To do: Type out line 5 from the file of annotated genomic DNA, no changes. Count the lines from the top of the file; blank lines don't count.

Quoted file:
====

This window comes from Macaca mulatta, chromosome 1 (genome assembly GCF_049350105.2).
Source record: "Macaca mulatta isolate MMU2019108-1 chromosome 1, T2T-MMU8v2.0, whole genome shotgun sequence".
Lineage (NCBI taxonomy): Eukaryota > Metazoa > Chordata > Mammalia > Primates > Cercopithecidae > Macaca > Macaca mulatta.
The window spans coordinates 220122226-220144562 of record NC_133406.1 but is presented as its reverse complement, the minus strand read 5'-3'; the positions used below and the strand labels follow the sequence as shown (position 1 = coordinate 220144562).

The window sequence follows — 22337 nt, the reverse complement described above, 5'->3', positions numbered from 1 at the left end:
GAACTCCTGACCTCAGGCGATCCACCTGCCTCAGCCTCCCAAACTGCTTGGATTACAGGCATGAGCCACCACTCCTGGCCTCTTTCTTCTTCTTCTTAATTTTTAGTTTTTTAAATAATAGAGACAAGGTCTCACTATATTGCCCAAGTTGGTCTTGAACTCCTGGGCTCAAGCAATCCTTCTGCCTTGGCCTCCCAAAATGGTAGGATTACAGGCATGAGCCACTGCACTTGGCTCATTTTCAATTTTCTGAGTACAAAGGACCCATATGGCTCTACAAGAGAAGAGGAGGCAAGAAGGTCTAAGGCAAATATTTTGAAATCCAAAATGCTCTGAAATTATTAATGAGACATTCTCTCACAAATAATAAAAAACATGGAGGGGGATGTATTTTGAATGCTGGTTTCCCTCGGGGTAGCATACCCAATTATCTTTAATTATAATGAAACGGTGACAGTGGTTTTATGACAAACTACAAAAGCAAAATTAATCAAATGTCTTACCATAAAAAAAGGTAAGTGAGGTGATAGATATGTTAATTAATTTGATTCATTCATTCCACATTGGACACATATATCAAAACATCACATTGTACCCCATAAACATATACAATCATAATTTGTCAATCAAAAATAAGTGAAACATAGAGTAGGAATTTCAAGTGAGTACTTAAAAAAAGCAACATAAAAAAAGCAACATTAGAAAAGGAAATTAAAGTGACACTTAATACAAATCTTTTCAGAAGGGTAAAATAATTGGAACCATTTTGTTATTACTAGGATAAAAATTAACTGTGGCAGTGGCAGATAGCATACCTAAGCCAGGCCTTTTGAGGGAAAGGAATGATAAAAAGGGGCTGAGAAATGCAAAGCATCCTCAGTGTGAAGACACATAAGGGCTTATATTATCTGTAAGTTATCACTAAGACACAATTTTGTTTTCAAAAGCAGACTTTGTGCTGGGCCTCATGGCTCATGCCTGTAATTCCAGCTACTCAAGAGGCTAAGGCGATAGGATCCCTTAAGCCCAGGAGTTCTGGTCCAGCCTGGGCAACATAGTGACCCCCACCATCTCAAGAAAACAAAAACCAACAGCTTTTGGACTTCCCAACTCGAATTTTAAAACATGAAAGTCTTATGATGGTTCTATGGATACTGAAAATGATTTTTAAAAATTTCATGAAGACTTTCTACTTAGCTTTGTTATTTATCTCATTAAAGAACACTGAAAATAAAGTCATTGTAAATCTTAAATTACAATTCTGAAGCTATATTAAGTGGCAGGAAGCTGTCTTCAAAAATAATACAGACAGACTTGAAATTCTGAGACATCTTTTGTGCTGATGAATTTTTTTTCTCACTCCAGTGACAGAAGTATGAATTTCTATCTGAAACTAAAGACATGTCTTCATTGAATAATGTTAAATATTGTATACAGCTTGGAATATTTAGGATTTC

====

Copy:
The window sequence follows — 22337 nt, the reverse complement described above, 5'->3', positions numbered from 1 at the left end: